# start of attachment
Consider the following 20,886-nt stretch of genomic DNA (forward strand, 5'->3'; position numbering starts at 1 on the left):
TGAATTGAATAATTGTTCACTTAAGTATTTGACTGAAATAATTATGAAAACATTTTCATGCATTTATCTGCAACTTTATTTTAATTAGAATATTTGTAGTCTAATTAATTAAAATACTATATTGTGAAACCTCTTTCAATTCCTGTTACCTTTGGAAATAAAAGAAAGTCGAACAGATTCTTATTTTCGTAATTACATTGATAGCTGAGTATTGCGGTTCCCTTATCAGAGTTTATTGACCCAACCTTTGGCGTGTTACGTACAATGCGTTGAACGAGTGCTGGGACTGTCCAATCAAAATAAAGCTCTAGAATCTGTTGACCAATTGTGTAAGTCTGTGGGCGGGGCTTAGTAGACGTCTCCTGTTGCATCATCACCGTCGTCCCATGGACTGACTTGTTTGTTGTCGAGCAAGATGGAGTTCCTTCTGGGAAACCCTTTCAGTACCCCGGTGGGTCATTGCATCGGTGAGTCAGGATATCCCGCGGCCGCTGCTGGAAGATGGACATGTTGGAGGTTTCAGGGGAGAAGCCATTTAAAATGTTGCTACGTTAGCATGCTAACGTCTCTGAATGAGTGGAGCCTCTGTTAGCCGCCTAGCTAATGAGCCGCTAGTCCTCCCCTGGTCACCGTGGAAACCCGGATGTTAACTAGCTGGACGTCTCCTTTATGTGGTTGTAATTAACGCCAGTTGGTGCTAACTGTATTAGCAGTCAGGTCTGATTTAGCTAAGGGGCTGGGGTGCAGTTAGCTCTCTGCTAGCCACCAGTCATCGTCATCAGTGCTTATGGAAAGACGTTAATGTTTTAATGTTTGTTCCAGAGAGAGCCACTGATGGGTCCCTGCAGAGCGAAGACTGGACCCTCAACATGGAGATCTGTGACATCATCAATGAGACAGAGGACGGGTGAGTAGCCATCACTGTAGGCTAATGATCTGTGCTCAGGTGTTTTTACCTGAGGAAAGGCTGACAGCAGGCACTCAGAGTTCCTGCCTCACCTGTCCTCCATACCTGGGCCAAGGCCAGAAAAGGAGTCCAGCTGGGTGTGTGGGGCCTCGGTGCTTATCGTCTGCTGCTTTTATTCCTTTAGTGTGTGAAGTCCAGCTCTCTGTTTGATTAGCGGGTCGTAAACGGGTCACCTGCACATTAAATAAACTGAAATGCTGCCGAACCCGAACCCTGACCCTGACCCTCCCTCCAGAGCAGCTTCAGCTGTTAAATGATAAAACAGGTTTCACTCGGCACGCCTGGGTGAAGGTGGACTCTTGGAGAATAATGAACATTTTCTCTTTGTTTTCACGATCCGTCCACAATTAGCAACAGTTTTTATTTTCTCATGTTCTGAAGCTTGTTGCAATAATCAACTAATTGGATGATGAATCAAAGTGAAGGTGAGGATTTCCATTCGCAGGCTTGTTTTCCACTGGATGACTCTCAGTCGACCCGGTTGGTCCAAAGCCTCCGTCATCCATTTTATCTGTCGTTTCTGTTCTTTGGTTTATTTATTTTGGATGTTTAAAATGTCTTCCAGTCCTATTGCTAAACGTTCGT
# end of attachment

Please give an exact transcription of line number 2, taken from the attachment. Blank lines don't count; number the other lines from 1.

TGAATTGAATAATTGTTCACTTAAGTATTTGACTGAAATAATTATGAAAACATTTTCATGCATTTATCTGCAACTTTATTTTAATTAGAATATTTGTAGTCTAATTAATTAAAATACTATATTGTGAAACCTCTTTCAATTCCTGTTACCTTTGGAAATAAAAGAAAGTCGAACAGATTCTTATTTTCGTAATTACATTGATAGCTGAGTATTGCGGTTCCCTTATCAGAGTTTATTGACCCAACCTTTGGCGTGTTACGTACAATGCGTTGAACGAGTGCTGGGACTGTCCAATCAAAATAAAGCTCTAGAATCTGTTGACCAATTGTGTAAGTCTGTGGGCGGGGCTTAGTAGACGTCTCCTGTTGCATCATCACCGTCGTCCCATGGACTGACTTGTTTGTTGTCGAGCAAGATGGAGTTCCTTCTGGGAAACCCTTTCAGTACCCCGGTGGGTCATTGCATCGGTGAGTCAGGATATCCCGCGGCCGCTGCTGGAAGATGGACATGTTGGAGGTTTCAGGGGAGAAGCCATTTAAAATGTTGCTACGTTAGCATGCTAACGTCTCTGAATGAGTGGAGCCTCTGTTAGCCGCCTAGCTAATGAGCCGCTAGTCCTCCCCTGGTCACCGTGGAAACCCGGATGTTAACTAGCTGGACGTCTCCTTTATGTGGTTGTAATTAACGCCAGTTGGTGCTAACTGTATTAGCAGTCAGGTCTGATTTAGCTAAGGGGCTGGGGTGCAGTTAGCTCTCTGCTAGCCACCAGTCATCGTCATCAGTGCTTATGGAAAGACGTTAATGTTTTAATGTTTGTTCCAGAGAGAGCCACTGATGGGTCCCTGCAGAGCGAAGACTGGACCCTCAACATGGAGATCTGTGACATCATCAATGAGACAGAGGACGGGTGAGTAGCCATCACTGTAGGCTAATGATCTGTGCTCAGGTGTTTTTACCTGAGGAAAGGCTGACAGCAGGCACTCAGAGTTCCTGCCTCACCTGTCCTCCATACCTGGGCCAAGGCCAGAAAAGGAGTCCAGCTGGGTGTGTGGGGCCTCGGTGCTTATCGTCTGCTGCTTTTATTCCTTTAGTGTGTGAAGTCCAGCTCTCTGTTTGATTAGCGGGTCGTAAACGGGTCACCTGCACATTAAATAAACTGAAATGCTGCCGAACCCGAACCCTGACCCTGACCCTCCCTCCAGAGCAGCTTCAGCTGTTAAATGATAAAACAGGTTTCACTCGGCACGCCTGGGTGAAGGTGGACTCTTGGAGAATAATGAACATTTTCTCTTTGTTTTCACGATCCGTCCACAATTAGCAACAGTTTTTATTTTCTCATGTTCTGAAGCTTGTTGCAATAATCAACTAATTGGATGATGAATCAAAGTGAAGGTGAGGATTTCCATTCGCAGGCTTGTTTTCCACTGGATGACTCTCAGTCGACCCGGTTGGTCCAAAGCCTCCGTCATCCATTTTATCTGTCGTTTCTGTTCTTTGGTTTATTTATTTTGGATGTTTAAAATGTCTTCCAGTCCTATTGCTAAACGTTCGT